"The Two Trees" was the simple title for Valerie Hudson-Cassler's presentation.
The message she hoped listeners received was more elaborate -- "The beauty of the great plan of happiness puts men and women as equal partners in the great journey from our home in the premortal existence through mortality, and then returning back to our heavenly home," Hudson-Cassler said.
Hudson-Cassler was one of the final speakers at 12th Annual Mormon Apologetics Conference at the South Towne Exposition Center on Friday.
FAIR conference: Defend the Book of Mormon by studying names, origins
One way to defend the Book of Mormon is by a study of its proper names and origins.
That was the message delivered by Stephen D. Ricks at the 12th Annual Mormon Apologetics Conference at the South Towne Exposition Center Thursday afternoon.
Ricks, a professor of Hebrew and Cognate Learning at Brigham Young University, said just knowing Book of Mormon names and their origins would help an individual know these names were authentic.
FAIR Conference: Roper's take on Book of Mormon geography
Roper, a resident scholar at the Neal A. Maxwell Institute for Religious Scholarship at BYU, based his 90-minute remarks on four subjects:
1. Terminology -- do terms used by Joseph Smith in his descriptions of the Book of Mormon, such as "this land," "this continent," or "this country," indicate, as some have suggested, any specific American setting for the Book of Mormon?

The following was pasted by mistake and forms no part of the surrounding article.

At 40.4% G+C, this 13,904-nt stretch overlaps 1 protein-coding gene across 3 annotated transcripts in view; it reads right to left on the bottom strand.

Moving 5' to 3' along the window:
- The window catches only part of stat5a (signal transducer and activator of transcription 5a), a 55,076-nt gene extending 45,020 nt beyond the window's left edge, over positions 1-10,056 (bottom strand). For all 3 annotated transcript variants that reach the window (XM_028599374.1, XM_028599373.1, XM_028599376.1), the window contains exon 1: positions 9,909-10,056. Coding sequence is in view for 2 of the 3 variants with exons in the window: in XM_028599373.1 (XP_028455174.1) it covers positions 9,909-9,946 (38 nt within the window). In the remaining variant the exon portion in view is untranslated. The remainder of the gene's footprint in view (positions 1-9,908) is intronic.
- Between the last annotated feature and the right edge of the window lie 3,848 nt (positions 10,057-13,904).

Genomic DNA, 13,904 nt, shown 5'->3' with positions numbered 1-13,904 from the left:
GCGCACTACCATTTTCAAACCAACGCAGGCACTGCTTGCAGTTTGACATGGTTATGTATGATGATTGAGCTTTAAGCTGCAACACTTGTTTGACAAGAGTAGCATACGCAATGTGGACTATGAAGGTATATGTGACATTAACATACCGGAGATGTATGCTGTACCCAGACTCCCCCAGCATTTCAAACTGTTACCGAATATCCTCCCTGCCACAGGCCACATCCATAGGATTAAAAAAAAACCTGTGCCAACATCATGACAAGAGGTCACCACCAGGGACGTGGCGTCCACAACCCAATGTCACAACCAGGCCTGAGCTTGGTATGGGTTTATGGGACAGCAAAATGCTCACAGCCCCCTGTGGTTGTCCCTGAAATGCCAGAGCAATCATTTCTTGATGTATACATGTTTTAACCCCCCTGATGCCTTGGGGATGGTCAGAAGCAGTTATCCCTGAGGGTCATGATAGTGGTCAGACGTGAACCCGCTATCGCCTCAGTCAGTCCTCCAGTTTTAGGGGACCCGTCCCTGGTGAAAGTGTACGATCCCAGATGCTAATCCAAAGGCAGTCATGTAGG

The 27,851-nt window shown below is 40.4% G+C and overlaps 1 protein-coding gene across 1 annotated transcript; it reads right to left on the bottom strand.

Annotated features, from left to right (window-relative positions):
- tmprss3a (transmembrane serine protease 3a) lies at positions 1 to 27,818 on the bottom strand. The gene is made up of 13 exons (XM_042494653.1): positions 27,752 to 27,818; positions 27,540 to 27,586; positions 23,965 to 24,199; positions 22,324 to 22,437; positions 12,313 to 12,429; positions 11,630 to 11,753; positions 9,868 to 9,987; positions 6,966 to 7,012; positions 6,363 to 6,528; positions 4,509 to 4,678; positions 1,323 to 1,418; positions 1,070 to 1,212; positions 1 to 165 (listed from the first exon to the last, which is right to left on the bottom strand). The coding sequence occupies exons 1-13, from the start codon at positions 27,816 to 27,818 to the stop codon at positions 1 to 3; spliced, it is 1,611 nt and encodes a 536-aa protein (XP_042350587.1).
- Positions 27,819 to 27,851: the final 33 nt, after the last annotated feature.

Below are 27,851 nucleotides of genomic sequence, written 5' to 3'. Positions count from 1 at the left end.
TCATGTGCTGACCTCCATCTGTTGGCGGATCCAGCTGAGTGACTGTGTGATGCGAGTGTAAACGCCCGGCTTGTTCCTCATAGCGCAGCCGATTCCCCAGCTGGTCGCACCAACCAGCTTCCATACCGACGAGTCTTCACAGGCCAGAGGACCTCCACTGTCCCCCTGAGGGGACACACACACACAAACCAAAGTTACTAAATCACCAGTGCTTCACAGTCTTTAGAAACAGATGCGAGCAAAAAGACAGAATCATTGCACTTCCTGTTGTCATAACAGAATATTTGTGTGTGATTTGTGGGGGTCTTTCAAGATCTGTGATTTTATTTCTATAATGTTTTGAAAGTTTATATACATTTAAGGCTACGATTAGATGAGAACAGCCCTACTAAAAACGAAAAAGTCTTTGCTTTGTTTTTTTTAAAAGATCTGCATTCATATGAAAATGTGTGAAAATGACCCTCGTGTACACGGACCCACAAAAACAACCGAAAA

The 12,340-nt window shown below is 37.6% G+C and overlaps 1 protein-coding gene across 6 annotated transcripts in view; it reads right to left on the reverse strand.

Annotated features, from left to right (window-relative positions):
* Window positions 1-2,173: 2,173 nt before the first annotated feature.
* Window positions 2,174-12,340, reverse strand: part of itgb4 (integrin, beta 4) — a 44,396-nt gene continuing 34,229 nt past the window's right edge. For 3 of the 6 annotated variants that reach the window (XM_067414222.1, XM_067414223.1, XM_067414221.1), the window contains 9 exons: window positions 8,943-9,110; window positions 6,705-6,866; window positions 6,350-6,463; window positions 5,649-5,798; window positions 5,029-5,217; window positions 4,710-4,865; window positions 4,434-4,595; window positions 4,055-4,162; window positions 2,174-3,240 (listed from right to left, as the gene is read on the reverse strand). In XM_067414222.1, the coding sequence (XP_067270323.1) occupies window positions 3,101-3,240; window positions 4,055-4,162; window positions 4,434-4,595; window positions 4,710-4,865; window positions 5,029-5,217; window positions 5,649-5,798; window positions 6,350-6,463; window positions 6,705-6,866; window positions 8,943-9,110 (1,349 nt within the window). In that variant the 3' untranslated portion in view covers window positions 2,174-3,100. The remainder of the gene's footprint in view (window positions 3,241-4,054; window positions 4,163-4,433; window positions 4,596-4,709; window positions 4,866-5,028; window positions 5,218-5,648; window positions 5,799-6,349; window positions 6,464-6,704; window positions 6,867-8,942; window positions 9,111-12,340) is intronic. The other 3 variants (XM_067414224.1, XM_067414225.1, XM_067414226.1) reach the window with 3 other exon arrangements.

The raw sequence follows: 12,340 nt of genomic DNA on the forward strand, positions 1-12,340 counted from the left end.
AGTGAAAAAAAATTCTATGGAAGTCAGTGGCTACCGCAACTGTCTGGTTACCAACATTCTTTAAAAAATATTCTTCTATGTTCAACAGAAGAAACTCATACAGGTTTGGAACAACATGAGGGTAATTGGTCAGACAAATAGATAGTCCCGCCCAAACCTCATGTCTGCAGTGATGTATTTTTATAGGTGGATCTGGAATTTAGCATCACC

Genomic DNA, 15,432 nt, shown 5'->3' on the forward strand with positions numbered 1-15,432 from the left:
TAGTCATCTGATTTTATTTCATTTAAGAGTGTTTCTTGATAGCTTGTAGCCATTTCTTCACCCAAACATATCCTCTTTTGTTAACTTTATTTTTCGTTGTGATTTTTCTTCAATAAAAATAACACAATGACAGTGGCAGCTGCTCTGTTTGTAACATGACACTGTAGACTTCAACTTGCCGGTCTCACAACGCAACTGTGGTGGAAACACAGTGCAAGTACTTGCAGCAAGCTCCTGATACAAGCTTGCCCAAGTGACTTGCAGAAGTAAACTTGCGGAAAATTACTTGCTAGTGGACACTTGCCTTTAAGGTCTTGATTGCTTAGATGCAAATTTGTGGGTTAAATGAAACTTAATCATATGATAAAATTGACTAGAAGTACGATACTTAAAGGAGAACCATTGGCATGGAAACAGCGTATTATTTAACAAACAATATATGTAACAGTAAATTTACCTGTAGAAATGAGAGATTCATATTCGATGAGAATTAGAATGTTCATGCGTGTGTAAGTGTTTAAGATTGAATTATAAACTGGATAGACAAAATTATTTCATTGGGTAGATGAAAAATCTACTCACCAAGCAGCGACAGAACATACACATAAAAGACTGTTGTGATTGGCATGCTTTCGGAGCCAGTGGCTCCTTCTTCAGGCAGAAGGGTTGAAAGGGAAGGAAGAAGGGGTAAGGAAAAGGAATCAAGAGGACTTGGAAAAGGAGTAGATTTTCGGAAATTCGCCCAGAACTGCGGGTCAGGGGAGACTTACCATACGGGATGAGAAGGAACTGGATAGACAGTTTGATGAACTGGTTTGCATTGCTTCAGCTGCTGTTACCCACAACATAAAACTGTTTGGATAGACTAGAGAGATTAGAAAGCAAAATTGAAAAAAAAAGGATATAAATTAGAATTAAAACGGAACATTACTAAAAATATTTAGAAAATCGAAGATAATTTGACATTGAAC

2. Did Joseph Smith's revelations include details about the geography of the Book of Mormon?
3. Regarding a handful of articles published under the editorship of Joseph Smith in the Times and Seasons regarding Central American discoveries -- did Joseph Smith write these articles or were they written by others?
4. Might recent wordprinting studies offer a solution to the question of authorship?
FAIR conference: Joseph Smith's discovery of ancient patterns
Joseph Smith didn't know this, but there are some ancient patterns in the scriptures he gave to the world. Jeffrey Bradshaw told the FAIR conference on Aug. 5 about parallels between the ancient "Apocalypse of Abraham" and Joseph Smith's "Book of Moses."
Bradshaw, a senior research scientist at the Florida Institute for Human and Machine Cognition, used charts and tables to explain the intricate ways the two books' themes intertwine with each other and other ancient texts -- texts which, by the way, Joseph Smith couldn't have known about. Bradshaw said that even the great literary critic and Yale professor Harold Bloom was amazed at how Joseph Smith tapped into ancient themes in his writings. "Professor Bloom found it extraordinary that Joseph Smith could have come up with on his own a modern book that resembles so closely ancient Jewish and Christian texts," Bradshaw said.
FAIR conference: What if the U.S. president were a Mormon?
Peter Watkins gave his audience a lot to think about Friday morning.
What if the president of the United States were a Mormon?
If the scenario were true, Watkins said, members of the media would scrutinize his tax returns and wonder why 10 percent went directly to his church . Devoting three or more hours to church meetings and other duties, home teaching and national coverage of Sister Johnson's sacrament meeting talk might turn some heads. General conference would be a major media event. Attending the temple would become complicated.